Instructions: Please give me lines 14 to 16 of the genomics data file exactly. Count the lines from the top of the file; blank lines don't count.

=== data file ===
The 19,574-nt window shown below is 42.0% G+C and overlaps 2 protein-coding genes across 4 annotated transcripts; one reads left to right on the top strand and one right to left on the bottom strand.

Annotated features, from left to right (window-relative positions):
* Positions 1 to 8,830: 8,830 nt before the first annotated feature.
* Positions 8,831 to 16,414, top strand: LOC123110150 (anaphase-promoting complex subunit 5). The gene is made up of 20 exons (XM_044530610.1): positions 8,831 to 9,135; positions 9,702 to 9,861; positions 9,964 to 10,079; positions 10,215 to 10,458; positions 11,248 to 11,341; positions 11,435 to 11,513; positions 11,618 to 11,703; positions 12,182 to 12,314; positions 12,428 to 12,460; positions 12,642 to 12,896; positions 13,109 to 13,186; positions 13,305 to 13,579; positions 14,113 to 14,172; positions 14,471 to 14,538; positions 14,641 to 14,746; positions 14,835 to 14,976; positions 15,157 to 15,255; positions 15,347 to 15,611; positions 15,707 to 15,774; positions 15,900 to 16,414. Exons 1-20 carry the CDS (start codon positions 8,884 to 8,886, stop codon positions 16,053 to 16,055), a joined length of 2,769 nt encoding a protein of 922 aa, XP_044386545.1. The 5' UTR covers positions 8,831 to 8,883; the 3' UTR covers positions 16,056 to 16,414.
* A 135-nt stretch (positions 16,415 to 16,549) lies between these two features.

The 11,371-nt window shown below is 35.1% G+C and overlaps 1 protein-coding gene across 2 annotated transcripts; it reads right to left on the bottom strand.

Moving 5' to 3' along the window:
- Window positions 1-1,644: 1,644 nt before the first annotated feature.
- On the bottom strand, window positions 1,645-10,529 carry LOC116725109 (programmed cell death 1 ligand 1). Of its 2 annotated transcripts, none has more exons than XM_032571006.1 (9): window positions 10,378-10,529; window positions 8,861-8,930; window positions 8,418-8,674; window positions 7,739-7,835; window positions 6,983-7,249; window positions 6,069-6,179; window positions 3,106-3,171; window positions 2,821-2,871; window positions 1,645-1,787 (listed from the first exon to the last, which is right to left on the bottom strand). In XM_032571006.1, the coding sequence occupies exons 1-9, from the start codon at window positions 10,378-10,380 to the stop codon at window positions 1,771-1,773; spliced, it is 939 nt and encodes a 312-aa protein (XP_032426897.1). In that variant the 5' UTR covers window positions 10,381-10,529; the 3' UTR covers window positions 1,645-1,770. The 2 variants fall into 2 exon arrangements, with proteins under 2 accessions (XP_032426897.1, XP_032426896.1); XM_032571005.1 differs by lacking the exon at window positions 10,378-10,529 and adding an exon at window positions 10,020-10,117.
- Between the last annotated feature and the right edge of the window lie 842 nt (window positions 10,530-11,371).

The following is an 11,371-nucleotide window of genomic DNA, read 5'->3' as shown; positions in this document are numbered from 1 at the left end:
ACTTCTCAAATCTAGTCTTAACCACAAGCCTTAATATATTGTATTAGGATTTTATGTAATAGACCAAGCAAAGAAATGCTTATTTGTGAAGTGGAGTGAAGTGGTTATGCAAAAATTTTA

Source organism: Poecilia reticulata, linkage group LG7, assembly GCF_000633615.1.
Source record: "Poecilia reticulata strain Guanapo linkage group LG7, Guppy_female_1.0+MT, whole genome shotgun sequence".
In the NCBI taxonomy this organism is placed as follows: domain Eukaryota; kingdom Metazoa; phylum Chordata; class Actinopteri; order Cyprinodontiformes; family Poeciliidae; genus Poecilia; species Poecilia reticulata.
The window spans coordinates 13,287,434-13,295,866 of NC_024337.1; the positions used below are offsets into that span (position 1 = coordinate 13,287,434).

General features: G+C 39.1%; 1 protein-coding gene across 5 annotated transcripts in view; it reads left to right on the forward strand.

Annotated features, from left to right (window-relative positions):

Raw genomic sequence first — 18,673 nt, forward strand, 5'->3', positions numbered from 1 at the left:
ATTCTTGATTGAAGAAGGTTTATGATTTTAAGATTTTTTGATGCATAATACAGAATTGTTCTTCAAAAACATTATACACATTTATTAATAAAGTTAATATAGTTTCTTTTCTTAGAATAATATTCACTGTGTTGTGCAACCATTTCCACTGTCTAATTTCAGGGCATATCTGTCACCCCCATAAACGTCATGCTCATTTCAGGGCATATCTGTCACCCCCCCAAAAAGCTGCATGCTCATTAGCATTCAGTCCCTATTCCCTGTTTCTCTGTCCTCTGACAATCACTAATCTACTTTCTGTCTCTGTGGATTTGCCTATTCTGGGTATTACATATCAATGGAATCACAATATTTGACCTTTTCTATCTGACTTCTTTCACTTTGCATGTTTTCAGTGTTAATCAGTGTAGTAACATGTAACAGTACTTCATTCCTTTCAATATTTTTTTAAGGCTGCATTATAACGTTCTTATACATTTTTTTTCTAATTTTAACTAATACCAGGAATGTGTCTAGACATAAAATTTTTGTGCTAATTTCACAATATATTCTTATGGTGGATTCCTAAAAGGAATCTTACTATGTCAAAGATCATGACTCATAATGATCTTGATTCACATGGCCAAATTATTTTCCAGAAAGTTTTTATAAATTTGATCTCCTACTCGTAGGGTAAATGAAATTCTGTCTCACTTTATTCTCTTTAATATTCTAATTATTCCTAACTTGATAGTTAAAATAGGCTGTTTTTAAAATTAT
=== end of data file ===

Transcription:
Source record: "Poecilia reticulata strain Guanapo linkage group LG7, Guppy_female_1.0+MT, whole genome shotgun sequence".
In the NCBI taxonomy this organism is placed as follows: domain Eukaryota; kingdom Metazoa; phylum Chordata; class Actinopteri; order Cyprinodontiformes; family Poeciliidae; genus Poecilia; species Poecilia reticulata.
The window spans coordinates 13,287,434-13,295,866 of NC_024337.1; the positions used below are offsets into that span (position 1 = coordinate 13,287,434).